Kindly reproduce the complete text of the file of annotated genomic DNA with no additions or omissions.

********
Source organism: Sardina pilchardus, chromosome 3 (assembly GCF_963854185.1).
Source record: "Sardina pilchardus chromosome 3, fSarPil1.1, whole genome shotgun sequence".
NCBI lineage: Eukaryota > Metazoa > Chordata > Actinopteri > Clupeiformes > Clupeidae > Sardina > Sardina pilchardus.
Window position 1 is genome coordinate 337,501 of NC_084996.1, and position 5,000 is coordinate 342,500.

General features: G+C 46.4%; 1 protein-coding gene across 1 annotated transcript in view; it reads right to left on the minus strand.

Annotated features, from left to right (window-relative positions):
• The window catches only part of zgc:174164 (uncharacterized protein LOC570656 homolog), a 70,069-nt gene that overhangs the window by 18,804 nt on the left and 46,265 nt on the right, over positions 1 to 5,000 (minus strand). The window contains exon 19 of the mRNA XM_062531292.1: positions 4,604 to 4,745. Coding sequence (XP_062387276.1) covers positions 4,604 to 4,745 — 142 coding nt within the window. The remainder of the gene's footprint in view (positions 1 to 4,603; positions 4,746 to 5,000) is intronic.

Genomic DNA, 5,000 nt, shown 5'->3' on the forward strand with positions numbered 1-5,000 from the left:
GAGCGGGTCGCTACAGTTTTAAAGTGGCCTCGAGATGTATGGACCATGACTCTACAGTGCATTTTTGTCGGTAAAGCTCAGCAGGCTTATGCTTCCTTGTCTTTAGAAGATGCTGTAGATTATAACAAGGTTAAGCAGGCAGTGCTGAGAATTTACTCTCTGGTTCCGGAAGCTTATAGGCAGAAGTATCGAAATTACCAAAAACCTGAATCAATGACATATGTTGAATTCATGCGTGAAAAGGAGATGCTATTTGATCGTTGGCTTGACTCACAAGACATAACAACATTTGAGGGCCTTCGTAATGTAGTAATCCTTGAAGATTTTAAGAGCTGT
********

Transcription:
Source organism: Sardina pilchardus, chromosome 3 (assembly GCF_963854185.1).
Source record: "Sardina pilchardus chromosome 3, fSarPil1.1, whole genome shotgun sequence".
NCBI lineage: Eukaryota > Metazoa > Chordata > Actinopteri > Clupeiformes > Clupeidae > Sardina > Sardina pilchardus.
Window position 1 is genome coordinate 337,501 of NC_084996.1, and position 5,000 is coordinate 342,500.

General features: G+C 46.4%; 1 protein-coding gene across 1 annotated transcript in view; it reads right to left on the minus strand.

Annotated features, from left to right (window-relative positions):
• The window catches only part of zgc:174164 (uncharacterized protein LOC570656 homolog), a 70,069-nt gene that overhangs the window by 18,804 nt on the left and 46,265 nt on the right, over positions 1 to 5,000 (minus strand). The window contains exon 19 of the mRNA XM_062531292.1: positions 4,604 to 4,745. Coding sequence (XP_062387276.1) covers positions 4,604 to 4,745 — 142 coding nt within the window. The remainder of the gene's footprint in view (positions 1 to 4,603; positions 4,746 to 5,000) is intronic.

Genomic DNA, 5,000 nt, shown 5'->3' on the forward strand with positions numbered 1-5,000 from the left:
GAGCGGGTCGCTACAGTTTTAAAGTGGCCTCGAGATGTATGGACCATGACTCTACAGTGCATTTTTGTCGGTAAAGCTCAGCAGGCTTATGCTTCCTTGTCTTTAGAAGATGCTGTAGATTATAACAAGGTTAAGCAGGCAGTGCTGAGAATTTACTCTCTGGTTCCGGAAGCTTATAGGCAGAAGTATCGAAATTACCAAAAACCTGAATCAATGACATATGTTGAATTCATGCGTGAAAAGGAGATGCTATTTGATCGTTGGCTTGACTCACAAGACATAACAACATTTGAGGGCCTTCGTAATGTAGTAATCCTTGAAGATTTTAAGAGCTGT